I'll commend you and the few old-hats around you on being a self-starters, learning and adopting tech/hardware/development/engineering on your own and trying to share and communicate that in-house. I think ability to learn, fully understand and properly implement anything and do more than just nod your head and gasp a topic for 5 minutes goes a long way.

But I think it's starts where it stops right now. What you have is a bunch of self-taught experts trying to carry on a vision-less and foundation-less IT department with a 'Fight Club' ruleset of "The First Rule of our Company is you do not talk about IT assembly or the lack there of". You need IT, not for the knowledge and expertise (because it seems like you have some idea what you need to do and how to be productive with technology) but you need it for two reasons:

1) Get the damn day-to-day IT burden off your shoulders, so someone who's managed, worked and operated in an IT environment can come in and set up a foundation, standards, expectations, operations, training and management of this shit, not you guys who are hardcode dabblers.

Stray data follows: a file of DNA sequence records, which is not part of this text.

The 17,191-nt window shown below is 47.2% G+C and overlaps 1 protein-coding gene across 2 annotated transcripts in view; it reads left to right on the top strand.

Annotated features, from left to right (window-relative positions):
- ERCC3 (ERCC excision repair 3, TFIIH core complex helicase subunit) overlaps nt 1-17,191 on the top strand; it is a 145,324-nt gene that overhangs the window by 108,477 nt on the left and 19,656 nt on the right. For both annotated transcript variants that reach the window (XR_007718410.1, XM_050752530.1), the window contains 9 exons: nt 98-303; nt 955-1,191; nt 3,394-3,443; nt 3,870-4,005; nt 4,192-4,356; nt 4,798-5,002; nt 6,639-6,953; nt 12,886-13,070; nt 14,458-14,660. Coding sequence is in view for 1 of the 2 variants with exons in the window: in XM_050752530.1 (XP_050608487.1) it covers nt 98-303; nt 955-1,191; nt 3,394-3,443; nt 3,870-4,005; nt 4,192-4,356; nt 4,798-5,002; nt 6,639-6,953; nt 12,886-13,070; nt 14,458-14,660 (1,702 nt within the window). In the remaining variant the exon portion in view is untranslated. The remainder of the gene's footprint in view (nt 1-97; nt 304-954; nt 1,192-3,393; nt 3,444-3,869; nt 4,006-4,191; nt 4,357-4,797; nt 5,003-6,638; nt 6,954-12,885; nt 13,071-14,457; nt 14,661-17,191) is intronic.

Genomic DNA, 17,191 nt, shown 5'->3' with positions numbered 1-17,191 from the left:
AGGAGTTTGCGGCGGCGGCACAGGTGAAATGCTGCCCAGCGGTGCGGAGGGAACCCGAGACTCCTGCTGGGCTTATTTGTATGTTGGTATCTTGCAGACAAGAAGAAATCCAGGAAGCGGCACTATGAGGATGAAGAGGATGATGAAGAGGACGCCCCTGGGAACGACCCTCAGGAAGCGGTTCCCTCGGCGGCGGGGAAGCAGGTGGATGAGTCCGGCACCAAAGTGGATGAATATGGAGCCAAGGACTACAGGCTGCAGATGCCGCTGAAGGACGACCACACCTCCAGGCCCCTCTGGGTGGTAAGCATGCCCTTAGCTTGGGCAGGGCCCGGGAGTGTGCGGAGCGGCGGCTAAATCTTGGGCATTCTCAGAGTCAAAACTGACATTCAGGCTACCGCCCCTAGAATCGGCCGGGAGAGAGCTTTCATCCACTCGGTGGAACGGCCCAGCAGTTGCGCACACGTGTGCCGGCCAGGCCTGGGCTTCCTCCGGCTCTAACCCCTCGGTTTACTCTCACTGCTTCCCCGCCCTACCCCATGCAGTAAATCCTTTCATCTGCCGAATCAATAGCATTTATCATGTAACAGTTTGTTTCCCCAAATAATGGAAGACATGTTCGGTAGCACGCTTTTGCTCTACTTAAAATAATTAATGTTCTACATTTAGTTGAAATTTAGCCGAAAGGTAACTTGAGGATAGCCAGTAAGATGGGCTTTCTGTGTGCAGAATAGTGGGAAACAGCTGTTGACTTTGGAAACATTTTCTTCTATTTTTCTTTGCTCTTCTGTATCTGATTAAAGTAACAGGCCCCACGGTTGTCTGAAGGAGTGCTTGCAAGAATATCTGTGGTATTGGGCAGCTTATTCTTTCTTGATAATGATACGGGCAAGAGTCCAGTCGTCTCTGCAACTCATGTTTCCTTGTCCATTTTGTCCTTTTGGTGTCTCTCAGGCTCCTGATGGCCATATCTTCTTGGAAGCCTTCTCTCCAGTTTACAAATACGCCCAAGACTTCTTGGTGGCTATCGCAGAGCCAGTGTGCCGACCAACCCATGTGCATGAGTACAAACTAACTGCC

2) So you can focus on the jobs you are PAID TO DO.

This isn't a new problem, it just means your company doesn't value that because you are all doing it yourself and don't see the pain points because you've been 'making it happen'. But that only can go on so far. If it's a company cheap-skate problem where the idea has been brought up before but got shot down because 'talent is expensive', then I guess find all the /. posts that give you ideas on how to solve it, because that's why you posted, right?

This shit happens A LOT. And being, having and making a career in IT myself, there's nothing worse than seeing and empathizing with the other side of the coin where engineers, scientists, other staff, etc. doing IT in the capacity they can handle, failing at it, and not really focusing on their true job, which wasn't IT to begin with.

Comment A non-issue, just update the device! (Score 2) 89

That's great there's an announcement of using an outdated Webkit framework on the Nintendo Switch. Is this anything new? How's that any different if I got some IoT device to a smart phone (Android or iPhone) to installing any Windows/Linux OS to an Xbox/Playstation? Does what I had deployed out of the box already have packages that are already part of security updates that need to be updated?